A group of A level art students from Christ the King 6th Form College, Lewisham, along with their teacher Adrian Tobin and visiting artist Steve Dixon, have been very busy recently planning and creating a sculpture that resembles a dwelling you might find in shanty towns around the globe. The aim of this artisitic work is to raise awareness of today’s slave trade and its direct link to poverty, as well as to celebrate the creativity and social awareness of the students.
Art teacher Adrian Tobin who organised the project in response to several visits to the Philippines, said: “It involves awareness-raising on both poverty and human trafficking. It’s an integral part of the student’s coursework… It also highlights our young student’s genuine concern for those in need.”
Adrian Tobin also described some of the symbolism within the sculpture: “The string wrapped around the façades represents global trafficking routes used by gangs to transport their slaves. The fairy lights (which are solar powered) remind us of the power of seduction as well as the innocence of the victims (children make up 80% of the 2.4 million victims recorded in 2011). The structure is placed on stilts to echo the environment of where many shanty towns are located, where floods and even tsunamis are prevalent. All the materials are from found/discarded sources in contrast to our contemporary throwaway culture that contributes to problems in the poor parts of the planet.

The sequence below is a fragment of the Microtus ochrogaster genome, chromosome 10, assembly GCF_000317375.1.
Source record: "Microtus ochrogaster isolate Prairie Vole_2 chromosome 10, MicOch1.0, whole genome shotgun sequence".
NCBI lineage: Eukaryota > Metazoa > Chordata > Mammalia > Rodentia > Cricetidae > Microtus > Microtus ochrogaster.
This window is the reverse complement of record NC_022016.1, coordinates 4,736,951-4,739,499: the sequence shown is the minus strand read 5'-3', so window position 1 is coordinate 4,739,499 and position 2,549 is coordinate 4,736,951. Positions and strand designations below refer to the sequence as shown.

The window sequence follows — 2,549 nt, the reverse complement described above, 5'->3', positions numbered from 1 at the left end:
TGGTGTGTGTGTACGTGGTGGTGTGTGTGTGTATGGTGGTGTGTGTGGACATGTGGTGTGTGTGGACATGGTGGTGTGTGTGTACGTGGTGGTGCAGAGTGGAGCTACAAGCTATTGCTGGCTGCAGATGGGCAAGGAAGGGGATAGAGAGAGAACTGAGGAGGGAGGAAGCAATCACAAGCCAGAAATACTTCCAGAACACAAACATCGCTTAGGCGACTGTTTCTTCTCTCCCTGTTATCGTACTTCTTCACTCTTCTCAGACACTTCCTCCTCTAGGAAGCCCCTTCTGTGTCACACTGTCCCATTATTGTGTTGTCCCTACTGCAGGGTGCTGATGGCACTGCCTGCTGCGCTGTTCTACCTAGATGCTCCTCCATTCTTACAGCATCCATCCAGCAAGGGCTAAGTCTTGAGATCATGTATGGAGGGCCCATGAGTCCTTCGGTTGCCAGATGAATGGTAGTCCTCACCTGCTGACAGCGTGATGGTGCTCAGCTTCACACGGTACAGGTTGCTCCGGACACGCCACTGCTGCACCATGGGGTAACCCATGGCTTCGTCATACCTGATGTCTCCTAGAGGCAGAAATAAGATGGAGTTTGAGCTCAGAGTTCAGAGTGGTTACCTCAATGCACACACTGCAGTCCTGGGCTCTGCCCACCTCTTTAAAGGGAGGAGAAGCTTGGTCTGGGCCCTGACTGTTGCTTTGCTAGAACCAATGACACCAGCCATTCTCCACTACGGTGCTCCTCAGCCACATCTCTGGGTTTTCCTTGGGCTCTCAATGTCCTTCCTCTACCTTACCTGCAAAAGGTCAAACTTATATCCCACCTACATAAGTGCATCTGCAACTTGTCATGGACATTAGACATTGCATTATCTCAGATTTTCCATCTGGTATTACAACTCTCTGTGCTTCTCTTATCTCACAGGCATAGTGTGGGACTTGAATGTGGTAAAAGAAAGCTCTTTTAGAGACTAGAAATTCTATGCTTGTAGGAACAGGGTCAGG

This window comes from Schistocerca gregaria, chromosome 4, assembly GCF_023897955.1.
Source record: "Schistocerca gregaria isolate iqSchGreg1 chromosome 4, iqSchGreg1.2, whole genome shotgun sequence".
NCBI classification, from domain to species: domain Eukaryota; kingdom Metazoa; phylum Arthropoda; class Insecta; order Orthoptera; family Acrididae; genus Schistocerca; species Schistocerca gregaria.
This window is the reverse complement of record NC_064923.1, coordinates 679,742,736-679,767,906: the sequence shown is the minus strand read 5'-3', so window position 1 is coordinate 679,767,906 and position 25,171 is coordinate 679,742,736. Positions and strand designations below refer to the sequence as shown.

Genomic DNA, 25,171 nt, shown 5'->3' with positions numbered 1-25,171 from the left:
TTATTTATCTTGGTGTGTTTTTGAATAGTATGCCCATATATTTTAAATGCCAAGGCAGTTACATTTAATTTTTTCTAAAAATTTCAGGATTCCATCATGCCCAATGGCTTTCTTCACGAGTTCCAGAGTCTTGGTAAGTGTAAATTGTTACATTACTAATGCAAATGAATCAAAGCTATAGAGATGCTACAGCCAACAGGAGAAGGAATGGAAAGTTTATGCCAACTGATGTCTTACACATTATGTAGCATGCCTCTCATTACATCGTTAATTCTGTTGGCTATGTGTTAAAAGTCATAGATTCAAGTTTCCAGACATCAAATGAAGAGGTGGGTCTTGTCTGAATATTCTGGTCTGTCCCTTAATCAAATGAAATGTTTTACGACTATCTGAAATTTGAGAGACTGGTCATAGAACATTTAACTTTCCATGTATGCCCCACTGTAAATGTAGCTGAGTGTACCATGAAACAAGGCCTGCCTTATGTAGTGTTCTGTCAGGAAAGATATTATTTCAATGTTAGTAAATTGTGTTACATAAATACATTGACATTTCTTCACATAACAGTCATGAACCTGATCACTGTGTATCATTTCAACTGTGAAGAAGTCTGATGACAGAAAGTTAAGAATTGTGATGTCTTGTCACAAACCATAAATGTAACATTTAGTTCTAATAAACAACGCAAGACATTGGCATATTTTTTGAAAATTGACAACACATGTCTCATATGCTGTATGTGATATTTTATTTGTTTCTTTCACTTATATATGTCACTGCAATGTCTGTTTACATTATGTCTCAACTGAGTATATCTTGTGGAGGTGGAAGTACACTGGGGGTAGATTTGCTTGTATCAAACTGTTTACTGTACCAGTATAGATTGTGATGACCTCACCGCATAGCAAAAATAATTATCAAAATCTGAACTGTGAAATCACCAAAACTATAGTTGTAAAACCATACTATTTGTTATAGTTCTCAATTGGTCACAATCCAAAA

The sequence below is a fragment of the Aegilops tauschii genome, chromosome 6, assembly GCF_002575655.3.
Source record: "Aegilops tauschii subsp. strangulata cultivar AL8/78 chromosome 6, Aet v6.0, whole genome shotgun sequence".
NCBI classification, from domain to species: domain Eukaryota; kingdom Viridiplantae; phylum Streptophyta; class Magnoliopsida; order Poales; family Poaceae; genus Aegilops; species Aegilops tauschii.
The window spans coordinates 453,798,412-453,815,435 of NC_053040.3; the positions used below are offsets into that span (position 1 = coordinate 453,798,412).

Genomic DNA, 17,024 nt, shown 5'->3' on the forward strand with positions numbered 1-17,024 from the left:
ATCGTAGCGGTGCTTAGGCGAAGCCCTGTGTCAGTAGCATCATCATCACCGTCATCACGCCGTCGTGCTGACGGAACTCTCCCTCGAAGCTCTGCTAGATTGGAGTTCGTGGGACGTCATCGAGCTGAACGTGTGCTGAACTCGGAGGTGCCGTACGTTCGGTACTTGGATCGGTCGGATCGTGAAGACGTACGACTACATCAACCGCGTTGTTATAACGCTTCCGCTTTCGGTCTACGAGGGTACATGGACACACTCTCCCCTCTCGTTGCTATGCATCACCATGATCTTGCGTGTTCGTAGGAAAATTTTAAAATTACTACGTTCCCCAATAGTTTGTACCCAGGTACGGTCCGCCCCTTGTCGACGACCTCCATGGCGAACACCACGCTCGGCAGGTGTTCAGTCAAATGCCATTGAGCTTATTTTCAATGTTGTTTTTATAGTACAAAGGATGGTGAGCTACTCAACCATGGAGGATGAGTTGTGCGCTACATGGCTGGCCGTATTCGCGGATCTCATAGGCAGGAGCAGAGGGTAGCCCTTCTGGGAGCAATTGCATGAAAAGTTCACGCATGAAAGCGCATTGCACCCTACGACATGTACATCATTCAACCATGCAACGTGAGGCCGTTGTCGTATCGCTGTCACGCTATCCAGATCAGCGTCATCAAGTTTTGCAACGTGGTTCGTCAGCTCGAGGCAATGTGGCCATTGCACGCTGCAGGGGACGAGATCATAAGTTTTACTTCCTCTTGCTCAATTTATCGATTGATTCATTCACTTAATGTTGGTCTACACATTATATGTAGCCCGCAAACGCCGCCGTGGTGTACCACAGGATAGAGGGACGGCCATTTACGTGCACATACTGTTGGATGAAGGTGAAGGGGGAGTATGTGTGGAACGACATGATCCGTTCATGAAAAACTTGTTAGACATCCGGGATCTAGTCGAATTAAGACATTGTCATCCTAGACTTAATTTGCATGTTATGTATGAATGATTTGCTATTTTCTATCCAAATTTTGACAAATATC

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This week Jim Simmons, CAFOD Southwark Manager, and Patricia Colling, CAFOD Southwark School Volunteer, where invited to speak with RE groups at the Christ the King, to highlight the issues of slavery and poverty raised by this sculpture and also to tell the students about the impact of emergencies, and the kind of humanitarian response that CAFOD makes in such situations.
Jim Simmons said: “It’s a very exciting project and CAFOD is delighted to be so much part of it. Our hope is that some initiative and leadership might start among the 6th Formers within the college itself and within their local communities as a result of this day.”